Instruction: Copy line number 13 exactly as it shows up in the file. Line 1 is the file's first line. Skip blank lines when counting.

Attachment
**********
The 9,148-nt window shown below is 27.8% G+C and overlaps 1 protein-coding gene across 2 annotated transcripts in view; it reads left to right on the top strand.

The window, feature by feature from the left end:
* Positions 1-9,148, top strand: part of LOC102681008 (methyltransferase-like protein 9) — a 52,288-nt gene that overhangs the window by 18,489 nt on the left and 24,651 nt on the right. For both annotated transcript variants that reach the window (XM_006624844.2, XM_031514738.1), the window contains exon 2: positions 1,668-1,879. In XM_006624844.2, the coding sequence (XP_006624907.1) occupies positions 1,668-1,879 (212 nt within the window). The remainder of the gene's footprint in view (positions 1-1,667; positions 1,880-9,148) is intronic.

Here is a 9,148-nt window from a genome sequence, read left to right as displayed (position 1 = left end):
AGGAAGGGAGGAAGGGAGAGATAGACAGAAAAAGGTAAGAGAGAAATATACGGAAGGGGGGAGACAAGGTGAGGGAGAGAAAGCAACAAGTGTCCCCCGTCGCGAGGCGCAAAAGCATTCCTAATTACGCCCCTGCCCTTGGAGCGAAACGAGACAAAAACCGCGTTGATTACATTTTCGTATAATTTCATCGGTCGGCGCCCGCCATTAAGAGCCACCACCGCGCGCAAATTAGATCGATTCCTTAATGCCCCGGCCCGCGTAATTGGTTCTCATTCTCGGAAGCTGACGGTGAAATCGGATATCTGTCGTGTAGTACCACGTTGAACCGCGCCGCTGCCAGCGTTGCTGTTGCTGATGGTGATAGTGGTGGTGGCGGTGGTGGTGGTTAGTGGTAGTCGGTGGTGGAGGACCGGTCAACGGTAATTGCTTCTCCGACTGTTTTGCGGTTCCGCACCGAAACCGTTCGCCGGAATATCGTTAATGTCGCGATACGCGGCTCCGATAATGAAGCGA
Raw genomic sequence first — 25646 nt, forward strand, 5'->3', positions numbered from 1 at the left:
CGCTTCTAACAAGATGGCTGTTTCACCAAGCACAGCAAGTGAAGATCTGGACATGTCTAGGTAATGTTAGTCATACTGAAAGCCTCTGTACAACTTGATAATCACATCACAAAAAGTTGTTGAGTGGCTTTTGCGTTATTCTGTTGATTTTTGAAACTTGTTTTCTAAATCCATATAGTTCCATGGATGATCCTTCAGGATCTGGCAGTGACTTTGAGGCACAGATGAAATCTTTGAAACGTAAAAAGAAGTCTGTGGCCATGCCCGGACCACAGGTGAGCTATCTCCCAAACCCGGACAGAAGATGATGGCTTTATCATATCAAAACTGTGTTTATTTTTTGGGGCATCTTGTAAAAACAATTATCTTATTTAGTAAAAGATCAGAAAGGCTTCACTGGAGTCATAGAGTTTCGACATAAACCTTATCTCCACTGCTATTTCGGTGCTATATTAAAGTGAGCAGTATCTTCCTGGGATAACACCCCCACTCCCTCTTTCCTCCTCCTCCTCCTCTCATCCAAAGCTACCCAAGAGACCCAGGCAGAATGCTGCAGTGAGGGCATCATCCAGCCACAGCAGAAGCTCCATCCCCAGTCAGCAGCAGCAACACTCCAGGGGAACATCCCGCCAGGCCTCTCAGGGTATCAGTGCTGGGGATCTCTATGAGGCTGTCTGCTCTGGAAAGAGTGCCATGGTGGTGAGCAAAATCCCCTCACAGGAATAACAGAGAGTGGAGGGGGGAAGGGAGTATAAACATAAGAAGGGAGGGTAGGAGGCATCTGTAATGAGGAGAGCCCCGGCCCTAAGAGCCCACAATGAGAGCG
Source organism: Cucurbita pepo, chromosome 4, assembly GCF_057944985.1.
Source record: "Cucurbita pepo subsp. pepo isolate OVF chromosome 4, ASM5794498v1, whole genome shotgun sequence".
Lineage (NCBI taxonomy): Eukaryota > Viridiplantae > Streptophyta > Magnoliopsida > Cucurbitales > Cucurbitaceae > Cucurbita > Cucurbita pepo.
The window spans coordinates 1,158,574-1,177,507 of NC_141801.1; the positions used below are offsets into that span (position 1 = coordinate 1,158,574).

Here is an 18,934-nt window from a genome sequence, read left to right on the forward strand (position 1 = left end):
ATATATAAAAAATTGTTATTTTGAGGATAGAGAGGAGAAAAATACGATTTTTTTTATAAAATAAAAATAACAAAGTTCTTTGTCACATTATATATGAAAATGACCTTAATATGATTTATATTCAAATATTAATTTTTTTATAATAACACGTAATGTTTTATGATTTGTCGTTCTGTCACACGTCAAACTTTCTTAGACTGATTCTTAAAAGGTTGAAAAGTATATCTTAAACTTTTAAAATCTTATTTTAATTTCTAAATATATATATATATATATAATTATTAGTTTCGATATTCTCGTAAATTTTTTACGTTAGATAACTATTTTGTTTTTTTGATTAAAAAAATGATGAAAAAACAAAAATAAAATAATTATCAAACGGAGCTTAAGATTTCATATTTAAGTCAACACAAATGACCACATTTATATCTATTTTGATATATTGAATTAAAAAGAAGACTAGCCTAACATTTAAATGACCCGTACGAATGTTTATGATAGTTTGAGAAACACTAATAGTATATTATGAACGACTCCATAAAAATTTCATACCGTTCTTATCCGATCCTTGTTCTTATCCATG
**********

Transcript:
ATATATAAAAAATTGTTATTTTGAGGATAGAGAGGAGAAAAATACGATTTTTTTTATAAAATAAAAATAACAAAGTTCTTTGTCACATTATATATGAAAATGACCTTAATATGATTTATATTCAAATATTAATTTTTTTATAATAACACGTAATGTTTTATGATTTGTCGTTCTGTCACACGTCAAACTTTCTTAGACTGATTCTTAAAAGGTTGAAAAGTATATCTTAAACTTTTAAAATCTTATTTTAATTTCTAAATATATATATATATATATAATTATTAGTTTCGATATTCTCGTAAATTTTTTACGTTAGATAACTATTTTGTTTTTTTGATTAAAAAAATGATGAAAAAACAAAAATAAAATAATTATCAAACGGAGCTTAAGATTTCATATTTAAGTCAACACAAATGACCACATTTATATCTATTTTGATATATTGAATTAAAAAGAAGACTAGCCTAACATTTAAATGACCCGTACGAATGTTTATGATAGTTTGAGAAACACTAATAGTATATTATGAACGACTCCATAAAAATTTCATACCGTTCTTATCCGATCCTTGTTCTTATCCATG